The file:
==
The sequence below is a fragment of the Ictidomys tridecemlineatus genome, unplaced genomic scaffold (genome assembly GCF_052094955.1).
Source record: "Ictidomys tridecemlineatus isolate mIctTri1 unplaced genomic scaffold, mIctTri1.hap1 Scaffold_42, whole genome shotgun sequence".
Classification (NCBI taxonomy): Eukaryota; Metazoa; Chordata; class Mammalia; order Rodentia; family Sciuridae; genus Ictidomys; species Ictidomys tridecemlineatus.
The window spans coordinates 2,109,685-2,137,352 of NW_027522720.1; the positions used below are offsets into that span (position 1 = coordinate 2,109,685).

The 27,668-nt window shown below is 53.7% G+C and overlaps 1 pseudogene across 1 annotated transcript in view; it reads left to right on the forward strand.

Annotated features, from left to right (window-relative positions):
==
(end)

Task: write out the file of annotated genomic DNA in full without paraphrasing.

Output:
The sequence below is a fragment of the Ictidomys tridecemlineatus genome, unplaced genomic scaffold (genome assembly GCF_052094955.1).
Source record: "Ictidomys tridecemlineatus isolate mIctTri1 unplaced genomic scaffold, mIctTri1.hap1 Scaffold_42, whole genome shotgun sequence".
Classification (NCBI taxonomy): Eukaryota; Metazoa; Chordata; class Mammalia; order Rodentia; family Sciuridae; genus Ictidomys; species Ictidomys tridecemlineatus.
The window spans coordinates 2,109,685-2,137,352 of NW_027522720.1; the positions used below are offsets into that span (position 1 = coordinate 2,109,685).

The 27,668-nt window shown below is 53.7% G+C and overlaps 1 pseudogene across 1 annotated transcript in view; it reads left to right on the forward strand.

Annotated features, from left to right (window-relative positions):